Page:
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Hard Year in Kansas City

July 10, 2009

Throughout the 2009 season, we have experienced lots of extremes, both in weather and disease. The year started out extremely warm in January through March, with soil temps reaching close to 60 degrees. This rise in temps fell off soon after aerification and remained throughout April and into May. Since then temperatures have soared and so has disease. There have been many cases and outbreaks of Pythium, Zeae, dollar spot, brown patch and red thread. The heaviest cases coming from June 15th through the 29th when we had days in the upper 90's and lows in the mid to upper 70's (Picture on right shows extensive tracking lines from golf carts that had heavy mycelium growth in the morning and were like this by night fall the same day. They were sprayed later that morning with mancozeb and banol and no more activity was seen).

With the heat came a great deal of humidity and disease. Soil temps reached over 98 degrees and stayed there for a good 10+ days damaging many roots and leaving the grasses susceptible to pythium and root rot. Some practices used both at my course (Royal Meadows) and several other courses in the area were the use of a pull-behind Planet Aire. This machine slices tear-drop size slits in the green with minimal surface damage but can go 6 inches deep, done in the same time as a greens mowing with golfers barely noticing. It allowed us to manage our root-zone and keep the damaging water and moisture under control. Many superintendents use solid tines or spikers, but the speed and efficiency of the Planet Aire is second to none, a highly recommended machine to add to your collection.

As we have moved into the typical hot and disease prone months of July and August, the courses with cool-season fairways will have some interesting chemical and fertilizer purchases. With revenues down and temperatures up many course managers need to slash budgets, even when we as superintendents need to increase our spending for these difficult months. Some successful practices that I have seen on Bent/Poa fairways in Kansas City are as follows:

- Calibration of equipment, correct nozzles (AIC 11010vs) and proper rates (50 gal/acre for fairways)

- Use of generic pesticides when applicable (typically have less time between sprays, weather and products not sticking to plants as well, but huge cost savings!) If you would like a list of products that we have field tested and found as the best generics email me at golfnewt@gmail.com

- Stress fighters and Phosphites (control of pythium by building larger cell walls and improving plant health)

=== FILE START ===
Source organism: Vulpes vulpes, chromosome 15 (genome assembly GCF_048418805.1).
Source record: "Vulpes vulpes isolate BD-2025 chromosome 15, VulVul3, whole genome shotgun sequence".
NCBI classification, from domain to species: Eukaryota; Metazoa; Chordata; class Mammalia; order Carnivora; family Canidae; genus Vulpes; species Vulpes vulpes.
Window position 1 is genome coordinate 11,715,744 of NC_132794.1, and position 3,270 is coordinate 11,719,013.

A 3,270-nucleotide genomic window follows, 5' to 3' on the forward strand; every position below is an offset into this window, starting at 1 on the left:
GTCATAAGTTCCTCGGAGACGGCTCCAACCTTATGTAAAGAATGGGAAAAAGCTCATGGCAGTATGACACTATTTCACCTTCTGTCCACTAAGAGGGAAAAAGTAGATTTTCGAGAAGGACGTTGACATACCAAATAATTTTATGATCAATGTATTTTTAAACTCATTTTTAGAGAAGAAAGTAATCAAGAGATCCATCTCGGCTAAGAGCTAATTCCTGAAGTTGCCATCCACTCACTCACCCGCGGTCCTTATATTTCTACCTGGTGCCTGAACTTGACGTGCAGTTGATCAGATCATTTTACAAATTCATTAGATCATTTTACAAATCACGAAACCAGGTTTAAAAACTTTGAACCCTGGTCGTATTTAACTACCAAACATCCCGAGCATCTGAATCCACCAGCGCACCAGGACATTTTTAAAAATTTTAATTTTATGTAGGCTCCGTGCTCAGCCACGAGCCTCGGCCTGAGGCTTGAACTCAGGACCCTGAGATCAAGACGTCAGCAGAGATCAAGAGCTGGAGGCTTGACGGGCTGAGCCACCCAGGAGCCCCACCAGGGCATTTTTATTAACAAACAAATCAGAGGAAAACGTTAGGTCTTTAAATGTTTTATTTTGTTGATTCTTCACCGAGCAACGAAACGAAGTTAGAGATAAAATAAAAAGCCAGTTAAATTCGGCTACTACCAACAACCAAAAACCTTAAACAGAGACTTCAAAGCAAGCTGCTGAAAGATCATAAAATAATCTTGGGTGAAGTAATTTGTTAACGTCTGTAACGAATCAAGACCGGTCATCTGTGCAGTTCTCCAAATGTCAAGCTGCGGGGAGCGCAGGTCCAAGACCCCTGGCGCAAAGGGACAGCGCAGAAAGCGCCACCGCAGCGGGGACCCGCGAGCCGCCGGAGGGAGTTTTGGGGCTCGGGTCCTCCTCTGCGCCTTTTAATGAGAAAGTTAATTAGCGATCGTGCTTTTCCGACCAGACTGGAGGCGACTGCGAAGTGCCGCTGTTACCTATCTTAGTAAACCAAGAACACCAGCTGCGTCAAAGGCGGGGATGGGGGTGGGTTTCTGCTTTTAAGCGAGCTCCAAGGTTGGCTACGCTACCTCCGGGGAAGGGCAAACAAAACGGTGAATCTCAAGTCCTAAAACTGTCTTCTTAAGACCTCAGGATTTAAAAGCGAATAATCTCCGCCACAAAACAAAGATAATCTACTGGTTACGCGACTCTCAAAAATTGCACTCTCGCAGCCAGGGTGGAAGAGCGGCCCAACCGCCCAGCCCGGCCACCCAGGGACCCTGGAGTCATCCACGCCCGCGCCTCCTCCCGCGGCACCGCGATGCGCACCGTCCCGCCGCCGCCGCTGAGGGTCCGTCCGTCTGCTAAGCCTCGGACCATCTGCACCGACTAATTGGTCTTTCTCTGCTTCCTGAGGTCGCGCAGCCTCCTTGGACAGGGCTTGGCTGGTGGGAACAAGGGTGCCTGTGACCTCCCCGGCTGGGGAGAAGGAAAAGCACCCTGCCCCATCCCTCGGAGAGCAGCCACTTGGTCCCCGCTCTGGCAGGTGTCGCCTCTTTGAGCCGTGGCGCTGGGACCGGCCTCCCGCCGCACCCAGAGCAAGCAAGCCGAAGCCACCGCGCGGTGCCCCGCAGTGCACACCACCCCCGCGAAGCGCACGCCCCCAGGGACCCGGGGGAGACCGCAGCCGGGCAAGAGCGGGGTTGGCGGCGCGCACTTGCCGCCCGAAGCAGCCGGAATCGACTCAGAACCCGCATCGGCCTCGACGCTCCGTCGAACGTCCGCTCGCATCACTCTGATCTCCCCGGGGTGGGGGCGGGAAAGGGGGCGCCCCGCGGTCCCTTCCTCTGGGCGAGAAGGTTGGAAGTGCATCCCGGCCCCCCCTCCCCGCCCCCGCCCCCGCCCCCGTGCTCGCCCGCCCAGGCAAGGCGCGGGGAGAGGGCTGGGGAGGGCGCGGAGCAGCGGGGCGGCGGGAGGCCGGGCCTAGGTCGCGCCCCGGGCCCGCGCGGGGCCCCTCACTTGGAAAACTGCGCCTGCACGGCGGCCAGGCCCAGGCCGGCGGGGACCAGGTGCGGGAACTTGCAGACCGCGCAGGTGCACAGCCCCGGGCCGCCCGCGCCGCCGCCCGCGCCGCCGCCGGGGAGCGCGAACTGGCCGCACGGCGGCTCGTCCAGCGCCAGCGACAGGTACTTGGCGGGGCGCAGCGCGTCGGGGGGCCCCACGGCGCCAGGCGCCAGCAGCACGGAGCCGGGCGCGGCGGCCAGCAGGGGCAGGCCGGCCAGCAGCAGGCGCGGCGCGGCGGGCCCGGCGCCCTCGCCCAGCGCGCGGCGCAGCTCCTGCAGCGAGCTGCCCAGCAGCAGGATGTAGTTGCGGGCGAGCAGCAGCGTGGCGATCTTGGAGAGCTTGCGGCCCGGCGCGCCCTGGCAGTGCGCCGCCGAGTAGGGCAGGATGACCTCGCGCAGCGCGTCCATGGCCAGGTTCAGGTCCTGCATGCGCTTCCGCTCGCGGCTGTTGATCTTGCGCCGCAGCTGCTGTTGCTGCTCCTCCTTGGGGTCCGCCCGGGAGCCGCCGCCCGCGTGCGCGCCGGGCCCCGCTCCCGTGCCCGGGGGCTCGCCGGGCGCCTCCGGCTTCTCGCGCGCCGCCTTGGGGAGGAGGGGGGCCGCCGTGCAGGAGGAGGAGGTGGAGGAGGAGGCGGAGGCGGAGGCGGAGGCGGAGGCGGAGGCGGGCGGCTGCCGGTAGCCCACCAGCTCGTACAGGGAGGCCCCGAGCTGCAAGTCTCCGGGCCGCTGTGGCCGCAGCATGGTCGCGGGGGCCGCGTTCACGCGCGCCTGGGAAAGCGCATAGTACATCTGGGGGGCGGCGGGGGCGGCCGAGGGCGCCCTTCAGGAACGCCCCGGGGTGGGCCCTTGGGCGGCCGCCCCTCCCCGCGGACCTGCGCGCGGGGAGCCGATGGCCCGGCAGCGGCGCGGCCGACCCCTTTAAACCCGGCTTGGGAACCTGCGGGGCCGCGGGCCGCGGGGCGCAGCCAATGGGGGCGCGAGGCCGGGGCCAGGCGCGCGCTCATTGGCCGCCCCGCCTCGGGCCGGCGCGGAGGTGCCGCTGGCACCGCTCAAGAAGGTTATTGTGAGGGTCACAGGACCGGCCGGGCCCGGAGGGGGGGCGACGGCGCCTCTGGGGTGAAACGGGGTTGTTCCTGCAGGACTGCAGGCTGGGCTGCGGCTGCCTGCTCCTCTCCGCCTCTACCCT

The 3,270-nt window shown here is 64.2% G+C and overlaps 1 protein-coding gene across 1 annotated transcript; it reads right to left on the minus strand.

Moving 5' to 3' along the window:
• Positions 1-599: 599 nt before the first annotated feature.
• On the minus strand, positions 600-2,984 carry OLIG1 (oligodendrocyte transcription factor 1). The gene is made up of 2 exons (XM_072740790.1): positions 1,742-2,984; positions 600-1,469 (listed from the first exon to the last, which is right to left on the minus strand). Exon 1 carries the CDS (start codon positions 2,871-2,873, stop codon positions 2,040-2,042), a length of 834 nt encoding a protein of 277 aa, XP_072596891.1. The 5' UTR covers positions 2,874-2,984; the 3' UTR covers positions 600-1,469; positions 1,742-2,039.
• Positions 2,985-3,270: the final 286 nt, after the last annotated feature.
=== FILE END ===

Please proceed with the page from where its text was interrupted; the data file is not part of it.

- Spot Spraying in low areas for Pythium and other water prone diseases (pre disease is best) instead of broad applications that are extremely expensive

- The use of contacts and systemics, with rotations of different modes of actions, chemistries and formulations at different times of the year

- Growth Regulators, both for seed head suppression in the Spring and restricted/controlled growth in certain times of the year

- Above all is always being aware of your golf course, knowing each and every trouble spot, watching water usages, remember a dry golf course is a lot better than seeing a solid cotton field of disease

If you have any questions concerning your spray rig set-up, fungicide timing, application rates or even our fungicide program at Royal Meadows please let me know. It is a tough world out there with all of us constantly balancing our budgets and beauty of our golf courses.

Mark Newton
General Manager & Course Superintendent
Royal Meadows Golf Course
mnewton@eaglegolf.com

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The Bizarro Weather

July 31, 2009

The state experienced below normal temperatures during the month of June and we just concluded a very mild July! The weather this year has been downright bizarre and reminds me of the Seinfeld episode where Elaine replaces her normal group of Jerry, George, and Kramer for her Bizarro friends Kevin, Gene, and Feldman who possess opposite, more attractive characteristics. A generous, agreeable mailman named Vargas even surfaces as a replacement to Jerry’s arch nemesis Newman. The weather during July seemed to follow this trend. We had September temperatures in July.

I was curious just how bizarre the weather was so I looked up the historical weather data in Ames for the month of July going back to the year 2000. The average high temperature for the month was 78.7 degrees. This ranks as the coolest average high temperature in the last decade. Similarly, the average low temperature was 59.3 degrees which also ranks as the lowest in the last decade. (In case you were wondering, the warmest July in the last decade was in 2002. That year the average high temperature was 86.3 degrees and the average low temperature was 65.6 degrees).

 

Of course, the benefit of the cool temperatures has been low disease pressure compared to what we normally experience this time of year. Just don't forget to grab a light jacket on your way out the door this morning.

Marcus Jones

Graduate Research Assistant

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